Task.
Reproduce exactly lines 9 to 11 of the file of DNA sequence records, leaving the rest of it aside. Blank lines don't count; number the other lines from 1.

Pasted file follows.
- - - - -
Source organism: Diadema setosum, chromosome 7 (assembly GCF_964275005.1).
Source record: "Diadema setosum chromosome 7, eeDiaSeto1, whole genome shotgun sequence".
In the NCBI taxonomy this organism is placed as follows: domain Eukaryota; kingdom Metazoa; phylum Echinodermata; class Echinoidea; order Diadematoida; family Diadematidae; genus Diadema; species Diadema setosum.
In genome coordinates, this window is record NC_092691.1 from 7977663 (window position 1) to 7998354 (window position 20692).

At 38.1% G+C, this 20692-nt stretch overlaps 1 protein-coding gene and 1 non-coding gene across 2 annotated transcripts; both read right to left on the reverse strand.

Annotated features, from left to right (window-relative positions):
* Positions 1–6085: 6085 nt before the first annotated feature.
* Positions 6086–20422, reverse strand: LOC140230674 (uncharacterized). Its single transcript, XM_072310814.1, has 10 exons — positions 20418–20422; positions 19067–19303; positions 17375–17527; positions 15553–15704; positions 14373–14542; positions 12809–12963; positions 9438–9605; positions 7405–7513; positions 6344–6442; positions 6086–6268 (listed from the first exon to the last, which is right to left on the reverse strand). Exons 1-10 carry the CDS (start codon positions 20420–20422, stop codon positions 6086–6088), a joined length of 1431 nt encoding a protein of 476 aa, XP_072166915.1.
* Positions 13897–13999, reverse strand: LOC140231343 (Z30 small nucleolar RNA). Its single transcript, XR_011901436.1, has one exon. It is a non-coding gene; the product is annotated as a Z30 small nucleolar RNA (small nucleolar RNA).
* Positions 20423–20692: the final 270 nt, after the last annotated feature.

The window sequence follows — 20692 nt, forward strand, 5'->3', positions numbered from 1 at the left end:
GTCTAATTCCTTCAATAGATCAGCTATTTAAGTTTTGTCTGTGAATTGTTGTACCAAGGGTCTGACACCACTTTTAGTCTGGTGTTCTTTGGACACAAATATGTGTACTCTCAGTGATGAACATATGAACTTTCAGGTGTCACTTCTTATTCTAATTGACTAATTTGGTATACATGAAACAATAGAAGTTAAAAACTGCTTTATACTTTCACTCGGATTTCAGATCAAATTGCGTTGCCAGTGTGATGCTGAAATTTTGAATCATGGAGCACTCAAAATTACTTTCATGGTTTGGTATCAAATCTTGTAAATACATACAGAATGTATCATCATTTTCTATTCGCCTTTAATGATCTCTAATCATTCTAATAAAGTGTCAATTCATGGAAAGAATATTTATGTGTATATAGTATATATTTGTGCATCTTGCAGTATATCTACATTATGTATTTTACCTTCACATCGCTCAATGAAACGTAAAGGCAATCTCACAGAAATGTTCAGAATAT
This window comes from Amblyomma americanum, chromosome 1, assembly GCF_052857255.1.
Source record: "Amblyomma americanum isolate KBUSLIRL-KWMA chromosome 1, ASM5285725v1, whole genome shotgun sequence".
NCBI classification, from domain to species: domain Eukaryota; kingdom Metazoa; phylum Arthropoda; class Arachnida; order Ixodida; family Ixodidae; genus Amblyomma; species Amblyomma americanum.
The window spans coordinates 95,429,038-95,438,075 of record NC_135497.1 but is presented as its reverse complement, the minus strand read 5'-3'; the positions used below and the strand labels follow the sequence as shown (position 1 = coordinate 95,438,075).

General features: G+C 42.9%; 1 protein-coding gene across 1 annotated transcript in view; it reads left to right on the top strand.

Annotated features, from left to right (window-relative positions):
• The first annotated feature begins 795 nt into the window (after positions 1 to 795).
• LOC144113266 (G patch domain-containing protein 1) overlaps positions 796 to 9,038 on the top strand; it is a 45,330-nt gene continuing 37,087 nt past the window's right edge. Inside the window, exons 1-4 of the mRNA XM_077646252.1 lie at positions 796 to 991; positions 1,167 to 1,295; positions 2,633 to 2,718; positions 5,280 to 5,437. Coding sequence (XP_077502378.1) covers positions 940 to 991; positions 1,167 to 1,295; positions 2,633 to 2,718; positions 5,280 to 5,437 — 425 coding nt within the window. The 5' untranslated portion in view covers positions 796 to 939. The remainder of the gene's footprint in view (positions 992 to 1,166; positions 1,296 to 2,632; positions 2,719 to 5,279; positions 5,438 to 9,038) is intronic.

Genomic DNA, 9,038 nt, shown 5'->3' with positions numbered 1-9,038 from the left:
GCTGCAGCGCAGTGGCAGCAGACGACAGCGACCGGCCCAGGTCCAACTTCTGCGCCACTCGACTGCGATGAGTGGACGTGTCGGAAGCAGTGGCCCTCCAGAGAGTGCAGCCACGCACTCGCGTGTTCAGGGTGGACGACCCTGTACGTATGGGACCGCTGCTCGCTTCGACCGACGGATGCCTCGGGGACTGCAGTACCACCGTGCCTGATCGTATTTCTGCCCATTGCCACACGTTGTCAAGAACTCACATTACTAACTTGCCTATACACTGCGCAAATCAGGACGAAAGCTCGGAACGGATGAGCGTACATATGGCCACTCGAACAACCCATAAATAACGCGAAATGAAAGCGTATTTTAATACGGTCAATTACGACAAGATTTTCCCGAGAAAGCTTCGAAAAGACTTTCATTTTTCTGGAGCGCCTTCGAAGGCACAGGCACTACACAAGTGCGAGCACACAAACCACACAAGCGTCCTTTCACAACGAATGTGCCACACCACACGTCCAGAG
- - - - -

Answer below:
* Positions 13897–13999, reverse strand: LOC140231343 (Z30 small nucleolar RNA). Its single transcript, XR_011901436.1, has one exon. It is a non-coding gene; the product is annotated as a Z30 small nucleolar RNA (small nucleolar RNA).
* Positions 20423–20692: the final 270 nt, after the last annotated feature.

The window sequence follows — 20692 nt, forward strand, 5'->3', positions numbered from 1 at the left end: